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Legal News

Google to tour Europe to discuss right-to-be-forgotten ruling

Google is going to tour Europe with a band of external advisers this fall to discuss a landmark ruling by Europe''on excluded from search engine listings in Europe.
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Public parking app MonkeyParking suspends service in San Francisco

MonkeyParking, an app that lets people bid on public parking spaces, said Thursday it will suspend its service in San Francisco to avoid a potential lawsuit from the city attorney.

Court case offers a peek at how H-1B-fueled discrimination works

Outsourcing firm Infosys is being sued by for 4 IT pros who allege it discriminates against U.S.workers.

Snowden applies for extended asylum in Russia

U.S. National Security Agency whistleblower Edward Snowden has applied for extended asylum in Russia, according to news reports.

Attack on Dailymotion redirected visitors to exploits

Attackers injected malicious code into Dailymotion.com, a popular video sharing website, and redirected visitors to Web-based exploits that installed malware.

Ruby on Rails patches tackle SQL injection vulnerabilities

Two SQL injection vulnerabilities were patched in Ruby on Rails, a popular open-source Web development framework used by some high-profile websites.

Samsung invokes Alice case to challenge two Apple patents

Samsung Electronics has asked a court in California to hold invalid claims of two Apple patents in the wake of a U.S. Supreme Court decision that tightened standards for patentability.

EPIC says Facebook 'messed with people's minds,' seeks FTC sanctions

Facebook "purposefully messed with people's minds" in a "secretive and non-consensual" study on nearly 700,000 users whose emotions were intentionally manipulated when the company altered their news feeds for research purposes, a digital privacy rights group charges in a complaint filed with the U.S. Federal Trade Commission.

An H-1B whistleblower tries again for justice

H-1B whistleblower Jay Palmer has filed a new complaint with the U.S. Department of Labor, alleging that senior executives at Infosys 'retaliated against him by denying him work, bonuses and promotions and terminating him.'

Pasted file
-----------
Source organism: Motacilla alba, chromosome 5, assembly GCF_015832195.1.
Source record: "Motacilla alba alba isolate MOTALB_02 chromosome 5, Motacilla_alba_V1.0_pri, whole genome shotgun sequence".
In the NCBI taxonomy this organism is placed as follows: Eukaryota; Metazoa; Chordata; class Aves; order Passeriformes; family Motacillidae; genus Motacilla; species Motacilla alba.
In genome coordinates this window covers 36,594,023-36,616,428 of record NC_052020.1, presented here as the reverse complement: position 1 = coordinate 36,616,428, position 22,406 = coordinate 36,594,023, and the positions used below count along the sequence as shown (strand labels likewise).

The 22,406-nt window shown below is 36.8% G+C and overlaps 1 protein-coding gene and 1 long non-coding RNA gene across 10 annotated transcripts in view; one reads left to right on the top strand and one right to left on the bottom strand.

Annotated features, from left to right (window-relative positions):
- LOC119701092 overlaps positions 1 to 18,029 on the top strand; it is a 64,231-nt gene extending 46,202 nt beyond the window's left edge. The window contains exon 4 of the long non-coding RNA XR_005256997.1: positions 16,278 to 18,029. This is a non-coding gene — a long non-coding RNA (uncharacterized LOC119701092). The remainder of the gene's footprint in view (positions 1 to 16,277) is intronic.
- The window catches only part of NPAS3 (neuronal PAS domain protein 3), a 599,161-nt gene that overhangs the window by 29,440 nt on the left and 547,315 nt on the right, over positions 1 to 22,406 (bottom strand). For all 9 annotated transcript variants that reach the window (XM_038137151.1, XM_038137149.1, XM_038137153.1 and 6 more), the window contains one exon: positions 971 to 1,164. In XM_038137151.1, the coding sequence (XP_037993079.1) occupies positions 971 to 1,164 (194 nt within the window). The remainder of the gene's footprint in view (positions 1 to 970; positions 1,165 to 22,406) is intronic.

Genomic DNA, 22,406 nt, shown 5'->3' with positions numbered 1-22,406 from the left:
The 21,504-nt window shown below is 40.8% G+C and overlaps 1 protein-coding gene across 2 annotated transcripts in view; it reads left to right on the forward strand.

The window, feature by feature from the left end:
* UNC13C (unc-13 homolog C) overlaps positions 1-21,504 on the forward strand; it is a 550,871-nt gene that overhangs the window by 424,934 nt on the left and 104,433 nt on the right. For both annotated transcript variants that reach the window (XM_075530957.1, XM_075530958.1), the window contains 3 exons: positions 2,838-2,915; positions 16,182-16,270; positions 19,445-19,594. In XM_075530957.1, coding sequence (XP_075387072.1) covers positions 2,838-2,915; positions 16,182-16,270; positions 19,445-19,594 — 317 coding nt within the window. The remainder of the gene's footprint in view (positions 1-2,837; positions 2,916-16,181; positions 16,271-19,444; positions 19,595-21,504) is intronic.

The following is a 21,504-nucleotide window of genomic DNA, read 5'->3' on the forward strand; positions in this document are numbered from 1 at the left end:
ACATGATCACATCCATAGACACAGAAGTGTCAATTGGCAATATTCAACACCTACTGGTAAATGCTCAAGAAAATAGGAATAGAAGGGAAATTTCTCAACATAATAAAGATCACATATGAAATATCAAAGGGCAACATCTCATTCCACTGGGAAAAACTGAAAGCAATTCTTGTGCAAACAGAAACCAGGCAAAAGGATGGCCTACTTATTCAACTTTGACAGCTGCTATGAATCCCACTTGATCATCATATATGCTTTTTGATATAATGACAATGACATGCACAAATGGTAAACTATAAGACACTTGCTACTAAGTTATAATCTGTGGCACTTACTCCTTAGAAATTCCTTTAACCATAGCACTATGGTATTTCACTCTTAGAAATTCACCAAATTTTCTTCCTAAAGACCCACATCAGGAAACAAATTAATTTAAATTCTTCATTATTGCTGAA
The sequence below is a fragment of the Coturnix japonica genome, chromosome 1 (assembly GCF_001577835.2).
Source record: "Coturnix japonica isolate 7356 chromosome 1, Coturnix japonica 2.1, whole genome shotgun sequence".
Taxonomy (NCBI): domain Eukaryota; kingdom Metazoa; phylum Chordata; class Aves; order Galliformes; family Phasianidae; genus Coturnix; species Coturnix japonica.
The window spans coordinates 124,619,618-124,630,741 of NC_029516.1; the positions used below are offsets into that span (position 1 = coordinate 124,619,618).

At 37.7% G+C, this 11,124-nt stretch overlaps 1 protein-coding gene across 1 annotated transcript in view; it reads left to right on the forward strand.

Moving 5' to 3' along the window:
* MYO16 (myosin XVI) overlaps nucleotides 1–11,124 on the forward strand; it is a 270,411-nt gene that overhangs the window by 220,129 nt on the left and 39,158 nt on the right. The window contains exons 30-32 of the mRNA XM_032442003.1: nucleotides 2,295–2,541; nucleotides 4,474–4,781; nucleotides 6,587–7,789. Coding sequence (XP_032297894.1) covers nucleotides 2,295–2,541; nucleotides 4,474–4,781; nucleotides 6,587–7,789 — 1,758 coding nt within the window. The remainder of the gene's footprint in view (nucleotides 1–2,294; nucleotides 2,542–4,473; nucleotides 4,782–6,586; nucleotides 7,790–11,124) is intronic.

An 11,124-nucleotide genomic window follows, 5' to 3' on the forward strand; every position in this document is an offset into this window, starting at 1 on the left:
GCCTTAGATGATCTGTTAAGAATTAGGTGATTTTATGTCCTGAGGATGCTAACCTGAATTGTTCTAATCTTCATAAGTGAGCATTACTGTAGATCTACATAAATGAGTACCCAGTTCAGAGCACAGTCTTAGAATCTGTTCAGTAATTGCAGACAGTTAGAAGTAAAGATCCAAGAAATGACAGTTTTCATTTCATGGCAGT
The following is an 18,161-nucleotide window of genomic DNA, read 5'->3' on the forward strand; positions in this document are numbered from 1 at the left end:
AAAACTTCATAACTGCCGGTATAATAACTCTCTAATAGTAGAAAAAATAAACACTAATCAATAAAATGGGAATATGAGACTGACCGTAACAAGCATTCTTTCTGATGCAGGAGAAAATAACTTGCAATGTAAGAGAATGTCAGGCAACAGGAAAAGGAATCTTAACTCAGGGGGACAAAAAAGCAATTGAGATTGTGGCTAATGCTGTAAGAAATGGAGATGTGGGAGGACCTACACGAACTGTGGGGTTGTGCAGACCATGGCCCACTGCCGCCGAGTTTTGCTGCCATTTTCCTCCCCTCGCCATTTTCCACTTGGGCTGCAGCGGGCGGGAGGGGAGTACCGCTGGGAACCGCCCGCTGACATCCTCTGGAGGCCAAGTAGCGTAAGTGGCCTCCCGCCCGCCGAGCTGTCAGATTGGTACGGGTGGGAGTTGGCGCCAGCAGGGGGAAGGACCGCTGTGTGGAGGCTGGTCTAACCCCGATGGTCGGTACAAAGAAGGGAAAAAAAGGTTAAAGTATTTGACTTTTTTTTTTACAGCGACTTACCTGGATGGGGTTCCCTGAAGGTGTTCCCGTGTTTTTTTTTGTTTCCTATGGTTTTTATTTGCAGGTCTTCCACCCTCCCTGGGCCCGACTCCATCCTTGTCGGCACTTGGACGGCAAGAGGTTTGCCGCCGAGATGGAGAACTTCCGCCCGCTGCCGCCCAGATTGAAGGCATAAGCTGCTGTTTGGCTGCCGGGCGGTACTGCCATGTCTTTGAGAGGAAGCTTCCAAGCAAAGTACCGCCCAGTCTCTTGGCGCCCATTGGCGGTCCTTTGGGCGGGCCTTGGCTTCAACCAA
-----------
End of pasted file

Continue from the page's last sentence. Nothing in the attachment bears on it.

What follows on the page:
Critics blast Microsoft's takedown of No-IP domains

Microsoft's tactics in using a court order to seize nearly two-dozen No-IP.com domains it said were used to distribute Windows malware tools were called ham-handed by several critics.

Legal In Depth

Evan Schuman: Supreme Court on obvious patents: Common sense isn't so horrible

Unanimous decision won't shut down patent trolls, but it will curb worst abuses.

Why facial recognition isn't the way of the future...yet

It's the how the future is meant to be, isn't it? The good guys need to find a bad guy in a crowd of people, so they start scanning the environment with a camera that is equipped with facial recognition technology. Seconds later, they scan a face that's a positive match with an entry in their criminal database and bam, they've smoked him out.

How to create awareness of the insider threat

One of the legacies of Edward Snowden's treason is that companies are now concerned about the insider threat more than they ever were before. He demonstrates that a single person inside an organization can devastate the organization. While technology should have caught Snowden, there is also the realization that his coworkers and managers should have noticed indications of unusual activities.

Trust issue looms large for tech companies capitalizing on personal data

As tech companies increasingly rely on analyzing and selling user data to boost revenue, trust is emerging as one of the defining issues of the year for the IT sector.

How IT Can Support Reputation Management in Our Social Age

Oracle was in the news for the wrong reason this week when a former employee filed a lawsuit alleging the firm is racist. The incident provides some lessons in image and reputation management in our age of social media and 24-hour news cycles. As it turns out, IT departments can help protect the brand.

Net neutrality decision sells consumers out to the ISPs

The D.C. Circuit Court of Appeals decision in Verizon v. FCC is a dangerously retrograde move that, by badly damaging the cause of net neutrality, harms American consumers and further insulates the already over-protected cable industry from any kind of meaningful competition.

Steps to take in wake of Gmail wiretapping decision

Mobile, Web- and cloud-based companies could also face class-action lawsuits. Here's how to prepare for that possibility. Insider (registration required)

IBM to pay $44K fine over online job listings

IBM will pay a US$44,000 fine to settle a case alleging it violated anti-discrimination law by placing online job listings seeking software developers with specific visas, the U.S. Department of Justice said Friday.

False Lenovo Security Report Only Strengthens World's Top PC Maker

A report that Western nations deemed Lenovo PCs to be insecure was quickly kiboshed this week. CIO.com columnist Rob Enderle smells a rat and suspects it's only a matter of time before the source is outed (and unemployed). Meanwhile, Lenovo can relax and tout its security and stability.

Senators Push to Curb NSA's FISA Authorities

Members of Judiciary Committee express concern over broad-ranging, secretive authorities under Foreign Intelligence Surveillance Act, push for bill to strengthen oversight, transparency.

2015 Premier 100 nominations open
Premier 100

Computerworld has launched its annual search for outstanding IT leaders who align technology with business goals. Nominate a top IT executive for the 2015 Premier 100 IT Leaders awards now through July 18.